I came across this short book by chance at a bookbinding workshop. Bloom and Sacramento describe Deep Mapping as ‘a process of reading and reshaping the landscape that embraces political, social, economic, infrastructural and environmental concerns, challenging accepted knowledge and imposed belief systems’ (p.8). It involves focusing on a specific small area or place, and conducting archival research, seeking local accounts, and, most importantly, engaging directly with the landscape through travelling in and across the area, and paying attention to what lies below and above, and what is hidden or silenced. Deep Maps, they claim, ‘propose a perspective from below, which puts puts the ‘needs and desires’ of, for example, the earth, poor people, devastated landscapes, in a relationship where they are given equal or greater consideration than the narratives of a dominant culture’ (p.6). Inspiration for the approach is taken from William Least Heat-Moon’s (1991) PrairyErth, a detailed narrative exploration of a small area of Kansas which attempts to make visible that which is not readily seen, and to present narratives and insights that run counter to dominant (western/colonial) accounts and ways of knowing. Bloom and Sacramento liken this to production of a form of ‘thick description’ proposed by the anthropologist Clifford Geertz (1973) as a conduit for engaging with cultures and ways of living with which we are unaccustomed. In the development of their own approach to Deep Mapping, as an experiential artistic practice, Bloom and Sacramento also invoke the practice of Deep Listening advocated by the composer Pauline Oliveros (2005). Sacramento presents a method for Deep Mapping, comprising of nine components, from selection of a place through to compilation of outcomes (pp. 13-16). Bloom describes a number of ‘direct social and spatial encounters’ in which Deep Mapping has been applied as a methodology.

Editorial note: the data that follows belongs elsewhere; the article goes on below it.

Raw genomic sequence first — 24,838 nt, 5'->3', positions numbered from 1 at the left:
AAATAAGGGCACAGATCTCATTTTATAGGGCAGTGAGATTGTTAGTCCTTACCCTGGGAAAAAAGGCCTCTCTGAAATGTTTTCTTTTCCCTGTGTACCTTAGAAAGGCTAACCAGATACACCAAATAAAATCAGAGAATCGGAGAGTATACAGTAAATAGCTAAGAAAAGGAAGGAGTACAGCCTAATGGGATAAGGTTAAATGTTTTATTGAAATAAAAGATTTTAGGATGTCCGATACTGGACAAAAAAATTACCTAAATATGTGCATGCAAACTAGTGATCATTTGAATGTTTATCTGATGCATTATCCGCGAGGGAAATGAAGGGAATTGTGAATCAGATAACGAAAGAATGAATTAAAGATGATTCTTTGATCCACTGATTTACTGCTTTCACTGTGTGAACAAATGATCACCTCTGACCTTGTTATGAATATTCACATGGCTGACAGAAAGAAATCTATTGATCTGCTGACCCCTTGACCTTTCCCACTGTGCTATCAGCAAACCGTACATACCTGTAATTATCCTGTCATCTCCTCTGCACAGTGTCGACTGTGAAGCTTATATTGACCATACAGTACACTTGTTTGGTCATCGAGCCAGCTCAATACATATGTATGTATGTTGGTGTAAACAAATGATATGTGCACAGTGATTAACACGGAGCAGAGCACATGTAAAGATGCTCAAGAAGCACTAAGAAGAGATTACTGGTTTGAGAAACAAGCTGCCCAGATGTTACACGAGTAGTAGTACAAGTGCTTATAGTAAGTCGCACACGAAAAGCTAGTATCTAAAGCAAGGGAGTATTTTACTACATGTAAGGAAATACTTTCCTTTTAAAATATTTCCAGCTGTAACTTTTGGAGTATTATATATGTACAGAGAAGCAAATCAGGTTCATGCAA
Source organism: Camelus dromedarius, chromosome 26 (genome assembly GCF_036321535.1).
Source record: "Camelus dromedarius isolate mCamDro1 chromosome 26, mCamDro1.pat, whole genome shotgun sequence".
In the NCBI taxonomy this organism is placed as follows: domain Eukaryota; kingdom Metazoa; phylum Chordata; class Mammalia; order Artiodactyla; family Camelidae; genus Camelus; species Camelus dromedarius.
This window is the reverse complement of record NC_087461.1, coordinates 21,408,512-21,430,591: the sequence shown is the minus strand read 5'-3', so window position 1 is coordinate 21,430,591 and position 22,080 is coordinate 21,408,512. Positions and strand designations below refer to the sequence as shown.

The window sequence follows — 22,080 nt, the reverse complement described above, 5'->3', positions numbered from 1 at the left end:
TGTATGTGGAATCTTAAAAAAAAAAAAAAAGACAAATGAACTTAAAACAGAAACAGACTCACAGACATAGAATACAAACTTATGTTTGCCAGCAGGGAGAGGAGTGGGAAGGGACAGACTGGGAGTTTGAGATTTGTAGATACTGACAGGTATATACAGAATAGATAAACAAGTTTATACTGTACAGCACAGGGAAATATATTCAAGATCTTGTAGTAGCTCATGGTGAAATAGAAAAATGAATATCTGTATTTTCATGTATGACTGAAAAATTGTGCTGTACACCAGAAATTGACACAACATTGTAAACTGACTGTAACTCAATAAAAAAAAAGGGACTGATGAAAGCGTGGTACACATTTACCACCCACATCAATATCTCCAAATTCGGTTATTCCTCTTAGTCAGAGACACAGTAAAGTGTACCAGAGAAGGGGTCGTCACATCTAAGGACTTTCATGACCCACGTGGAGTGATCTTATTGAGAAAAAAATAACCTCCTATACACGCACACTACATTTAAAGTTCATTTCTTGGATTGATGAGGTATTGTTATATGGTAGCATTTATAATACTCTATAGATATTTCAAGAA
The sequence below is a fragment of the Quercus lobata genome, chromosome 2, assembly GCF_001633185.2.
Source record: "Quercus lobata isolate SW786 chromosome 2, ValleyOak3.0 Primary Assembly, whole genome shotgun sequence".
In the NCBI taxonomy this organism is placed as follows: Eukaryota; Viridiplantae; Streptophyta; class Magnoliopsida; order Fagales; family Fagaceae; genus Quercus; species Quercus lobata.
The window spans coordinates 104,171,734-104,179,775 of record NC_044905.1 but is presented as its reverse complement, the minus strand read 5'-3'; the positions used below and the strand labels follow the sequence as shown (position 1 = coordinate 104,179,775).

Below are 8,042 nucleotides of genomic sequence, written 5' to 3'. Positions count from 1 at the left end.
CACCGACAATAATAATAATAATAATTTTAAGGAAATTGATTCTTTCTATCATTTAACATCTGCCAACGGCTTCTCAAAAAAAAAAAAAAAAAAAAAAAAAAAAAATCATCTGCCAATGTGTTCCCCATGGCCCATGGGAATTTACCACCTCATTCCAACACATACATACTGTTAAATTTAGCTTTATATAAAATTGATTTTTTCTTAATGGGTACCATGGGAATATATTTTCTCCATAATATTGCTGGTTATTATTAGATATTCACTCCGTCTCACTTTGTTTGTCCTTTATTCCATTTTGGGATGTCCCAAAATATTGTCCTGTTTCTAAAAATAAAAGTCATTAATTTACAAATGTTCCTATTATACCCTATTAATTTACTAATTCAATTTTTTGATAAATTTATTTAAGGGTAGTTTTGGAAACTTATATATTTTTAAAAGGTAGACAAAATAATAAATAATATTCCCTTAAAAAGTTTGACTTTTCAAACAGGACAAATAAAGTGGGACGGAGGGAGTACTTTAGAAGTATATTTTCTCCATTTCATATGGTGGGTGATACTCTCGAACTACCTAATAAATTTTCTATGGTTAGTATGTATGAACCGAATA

There are strong resonances between this approach and my own project (and my wider interests, for instance in minimalist music and sound art). My work engages with specific places and engages with entanglement of human activity and identity with the built and natural environment, and seeks to explore the impact of change in these settings from a range of perspectives (across generations, for instance), using a variety of media (text, narrative, maps, photographs, archives, artefacts etc) and at different levels (from the micro to the macro; see earlier activity using portable microscope and Google Earth images). Challenging the dominance of colonial ways of thinking about our relationship to the land and place problematises western notions of spacetime, and Bloom and Sacramento make an interesting reference to Shahjahan’s (2015) work on the decolonisation of time, the body and pedagogy, forming links with other aspects of my work (on access to higher education and Aboriginal and Torres Strait Islander communities). Taking a post-humanist, and new materialist, position, acts to further de-centre the human subject. The approach I am taking, and my range of interests, would seem to be consistent with Bloom’s description of Deep Mapping.